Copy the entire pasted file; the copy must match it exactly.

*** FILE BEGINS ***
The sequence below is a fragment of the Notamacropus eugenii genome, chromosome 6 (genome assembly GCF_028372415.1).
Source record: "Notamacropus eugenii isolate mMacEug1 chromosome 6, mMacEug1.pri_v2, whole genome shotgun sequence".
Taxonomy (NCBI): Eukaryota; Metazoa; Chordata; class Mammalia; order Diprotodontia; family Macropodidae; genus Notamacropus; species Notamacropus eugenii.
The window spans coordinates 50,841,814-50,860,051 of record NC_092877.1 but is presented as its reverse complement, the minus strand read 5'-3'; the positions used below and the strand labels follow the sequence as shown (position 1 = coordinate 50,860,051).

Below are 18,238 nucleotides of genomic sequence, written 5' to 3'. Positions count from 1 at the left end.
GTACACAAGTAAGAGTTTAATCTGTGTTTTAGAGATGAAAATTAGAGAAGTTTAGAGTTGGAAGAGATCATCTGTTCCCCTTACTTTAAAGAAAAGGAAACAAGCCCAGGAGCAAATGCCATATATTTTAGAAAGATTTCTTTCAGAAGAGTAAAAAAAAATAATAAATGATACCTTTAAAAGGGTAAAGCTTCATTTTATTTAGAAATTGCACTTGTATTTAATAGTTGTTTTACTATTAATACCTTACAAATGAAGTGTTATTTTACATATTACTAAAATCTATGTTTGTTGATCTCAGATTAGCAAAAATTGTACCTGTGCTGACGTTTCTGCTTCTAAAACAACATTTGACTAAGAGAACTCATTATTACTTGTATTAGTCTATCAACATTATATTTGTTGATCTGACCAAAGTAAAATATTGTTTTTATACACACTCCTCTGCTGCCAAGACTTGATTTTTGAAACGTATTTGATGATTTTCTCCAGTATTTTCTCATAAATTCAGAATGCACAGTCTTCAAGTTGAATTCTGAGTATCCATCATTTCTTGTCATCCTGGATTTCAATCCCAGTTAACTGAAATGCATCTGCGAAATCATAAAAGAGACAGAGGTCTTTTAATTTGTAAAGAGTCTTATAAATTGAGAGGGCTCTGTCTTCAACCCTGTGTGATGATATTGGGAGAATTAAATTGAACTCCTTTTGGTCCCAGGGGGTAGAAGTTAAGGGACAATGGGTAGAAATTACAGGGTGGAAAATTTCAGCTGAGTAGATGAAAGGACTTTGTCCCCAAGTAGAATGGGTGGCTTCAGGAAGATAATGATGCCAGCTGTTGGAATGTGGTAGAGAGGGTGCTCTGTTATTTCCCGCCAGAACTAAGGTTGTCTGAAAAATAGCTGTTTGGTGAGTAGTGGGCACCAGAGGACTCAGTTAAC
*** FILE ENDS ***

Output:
The sequence below is a fragment of the Notamacropus eugenii genome, chromosome 6 (genome assembly GCF_028372415.1).
Source record: "Notamacropus eugenii isolate mMacEug1 chromosome 6, mMacEug1.pri_v2, whole genome shotgun sequence".
Taxonomy (NCBI): Eukaryota; Metazoa; Chordata; class Mammalia; order Diprotodontia; family Macropodidae; genus Notamacropus; species Notamacropus eugenii.
The window spans coordinates 50,841,814-50,860,051 of record NC_092877.1 but is presented as its reverse complement, the minus strand read 5'-3'; the positions used below and the strand labels follow the sequence as shown (position 1 = coordinate 50,860,051).

Below are 18,238 nucleotides of genomic sequence, written 5' to 3'. Positions count from 1 at the left end.
GTACACAAGTAAGAGTTTAATCTGTGTTTTAGAGATGAAAATTAGAGAAGTTTAGAGTTGGAAGAGATCATCTGTTCCCCTTACTTTAAAGAAAAGGAAACAAGCCCAGGAGCAAATGCCATATATTTTAGAAAGATTTCTTTCAGAAGAGTAAAAAAAAATAATAAATGATACCTTTAAAAGGGTAAAGCTTCATTTTATTTAGAAATTGCACTTGTATTTAATAGTTGTTTTACTATTAATACCTTACAAATGAAGTGTTATTTTACATATTACTAAAATCTATGTTTGTTGATCTCAGATTAGCAAAAATTGTACCTGTGCTGACGTTTCTGCTTCTAAAACAACATTTGACTAAGAGAACTCATTATTACTTGTATTAGTCTATCAACATTATATTTGTTGATCTGACCAAAGTAAAATATTGTTTTTATACACACTCCTCTGCTGCCAAGACTTGATTTTTGAAACGTATTTGATGATTTTCTCCAGTATTTTCTCATAAATTCAGAATGCACAGTCTTCAAGTTGAATTCTGAGTATCCATCATTTCTTGTCATCCTGGATTTCAATCCCAGTTAACTGAAATGCATCTGCGAAATCATAAAAGAGACAGAGGTCTTTTAATTTGTAAAGAGTCTTATAAATTGAGAGGGCTCTGTCTTCAACCCTGTGTGATGATATTGGGAGAATTAAATTGAACTCCTTTTGGTCCCAGGGGGTAGAAGTTAAGGGACAATGGGTAGAAATTACAGGGTGGAAAATTTCAGCTGAGTAGATGAAAGGACTTTGTCCCCAAGTAGAATGGGTGGCTTCAGGAAGATAATGATGCCAGCTGTTGGAATGTGGTAGAGAGGGTGCTCTGTTATTTCCCGCCAGAACTAAGGTTGTCTGAAAAATAGCTGTTTGGTGAGTAGTGGGCACCAGAGGACTCAGTTAAC